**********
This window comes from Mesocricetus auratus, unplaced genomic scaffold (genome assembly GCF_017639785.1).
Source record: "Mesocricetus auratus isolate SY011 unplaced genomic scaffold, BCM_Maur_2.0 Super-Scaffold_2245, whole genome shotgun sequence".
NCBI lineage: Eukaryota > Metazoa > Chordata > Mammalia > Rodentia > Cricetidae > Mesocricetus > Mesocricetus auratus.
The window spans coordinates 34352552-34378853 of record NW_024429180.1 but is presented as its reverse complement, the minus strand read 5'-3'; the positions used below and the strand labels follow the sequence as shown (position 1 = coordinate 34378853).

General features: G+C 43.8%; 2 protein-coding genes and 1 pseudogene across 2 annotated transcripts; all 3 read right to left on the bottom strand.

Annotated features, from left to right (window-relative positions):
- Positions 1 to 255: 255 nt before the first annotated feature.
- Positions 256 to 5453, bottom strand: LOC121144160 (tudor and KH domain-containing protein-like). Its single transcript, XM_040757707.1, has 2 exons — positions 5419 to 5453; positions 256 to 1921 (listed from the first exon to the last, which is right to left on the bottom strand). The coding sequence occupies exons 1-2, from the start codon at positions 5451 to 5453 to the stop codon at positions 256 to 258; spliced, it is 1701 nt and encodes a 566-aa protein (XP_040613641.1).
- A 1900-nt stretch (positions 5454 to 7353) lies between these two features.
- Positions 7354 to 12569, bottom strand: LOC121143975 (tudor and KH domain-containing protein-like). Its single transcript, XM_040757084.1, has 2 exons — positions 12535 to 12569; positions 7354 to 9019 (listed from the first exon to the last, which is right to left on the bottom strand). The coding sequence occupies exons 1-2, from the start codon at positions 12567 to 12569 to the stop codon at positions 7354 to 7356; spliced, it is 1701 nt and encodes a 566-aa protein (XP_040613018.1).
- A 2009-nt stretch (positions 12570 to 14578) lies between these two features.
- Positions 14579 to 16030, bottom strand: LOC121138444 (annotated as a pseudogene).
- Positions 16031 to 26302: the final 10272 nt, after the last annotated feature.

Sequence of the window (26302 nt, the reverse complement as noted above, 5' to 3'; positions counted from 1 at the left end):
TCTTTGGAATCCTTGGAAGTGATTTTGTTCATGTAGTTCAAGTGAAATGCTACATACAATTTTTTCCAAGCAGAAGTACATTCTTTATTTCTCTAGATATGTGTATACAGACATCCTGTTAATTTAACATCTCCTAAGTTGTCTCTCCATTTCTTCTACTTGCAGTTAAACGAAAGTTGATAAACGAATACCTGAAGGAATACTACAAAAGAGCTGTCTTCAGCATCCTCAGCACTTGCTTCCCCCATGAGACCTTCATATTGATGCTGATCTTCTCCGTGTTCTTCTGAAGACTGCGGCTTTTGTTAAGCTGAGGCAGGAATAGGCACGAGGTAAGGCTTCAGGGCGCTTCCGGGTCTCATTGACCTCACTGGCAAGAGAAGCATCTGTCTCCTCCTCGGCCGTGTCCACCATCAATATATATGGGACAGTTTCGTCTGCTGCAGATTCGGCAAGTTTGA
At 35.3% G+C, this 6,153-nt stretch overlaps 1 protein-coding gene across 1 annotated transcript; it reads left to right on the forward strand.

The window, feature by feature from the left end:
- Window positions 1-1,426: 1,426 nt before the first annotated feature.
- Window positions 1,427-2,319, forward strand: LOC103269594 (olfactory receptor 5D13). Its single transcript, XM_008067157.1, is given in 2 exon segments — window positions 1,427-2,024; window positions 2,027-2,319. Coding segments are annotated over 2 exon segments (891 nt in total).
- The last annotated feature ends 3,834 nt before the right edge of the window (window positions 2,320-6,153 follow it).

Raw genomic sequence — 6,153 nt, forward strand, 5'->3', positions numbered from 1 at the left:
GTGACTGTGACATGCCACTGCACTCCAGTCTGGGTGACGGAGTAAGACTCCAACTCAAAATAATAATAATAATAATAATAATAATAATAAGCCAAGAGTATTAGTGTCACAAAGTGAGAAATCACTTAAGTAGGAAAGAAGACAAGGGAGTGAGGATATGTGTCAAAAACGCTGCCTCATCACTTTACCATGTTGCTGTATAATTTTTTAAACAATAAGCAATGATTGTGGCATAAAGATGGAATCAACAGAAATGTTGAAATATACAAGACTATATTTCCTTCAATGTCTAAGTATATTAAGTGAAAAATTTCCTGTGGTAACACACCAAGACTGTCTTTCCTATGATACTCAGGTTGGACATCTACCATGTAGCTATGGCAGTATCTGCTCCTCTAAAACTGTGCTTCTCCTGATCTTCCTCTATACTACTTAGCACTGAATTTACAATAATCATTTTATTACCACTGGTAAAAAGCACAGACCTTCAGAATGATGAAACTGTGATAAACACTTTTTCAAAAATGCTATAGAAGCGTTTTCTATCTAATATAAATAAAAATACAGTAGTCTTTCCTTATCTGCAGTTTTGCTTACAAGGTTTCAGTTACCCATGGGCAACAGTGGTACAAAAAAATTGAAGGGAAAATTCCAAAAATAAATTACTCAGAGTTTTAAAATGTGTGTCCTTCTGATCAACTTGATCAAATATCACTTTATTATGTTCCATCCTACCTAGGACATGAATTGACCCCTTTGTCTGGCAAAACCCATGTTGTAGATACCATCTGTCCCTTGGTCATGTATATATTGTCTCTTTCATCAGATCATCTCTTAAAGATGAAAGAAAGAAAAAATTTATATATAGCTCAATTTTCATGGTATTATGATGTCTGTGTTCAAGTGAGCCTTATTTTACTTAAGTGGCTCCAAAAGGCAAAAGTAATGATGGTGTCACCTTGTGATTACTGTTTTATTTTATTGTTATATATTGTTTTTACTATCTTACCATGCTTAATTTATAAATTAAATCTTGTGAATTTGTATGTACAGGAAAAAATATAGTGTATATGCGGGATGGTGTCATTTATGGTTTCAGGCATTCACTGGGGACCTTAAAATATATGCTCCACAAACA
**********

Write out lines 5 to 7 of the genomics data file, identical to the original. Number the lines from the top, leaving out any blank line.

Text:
General features: G+C 43.8%; 2 protein-coding genes and 1 pseudogene across 2 annotated transcripts; all 3 read right to left on the bottom strand.

Annotated features, from left to right (window-relative positions):
- Positions 1 to 255: 255 nt before the first annotated feature.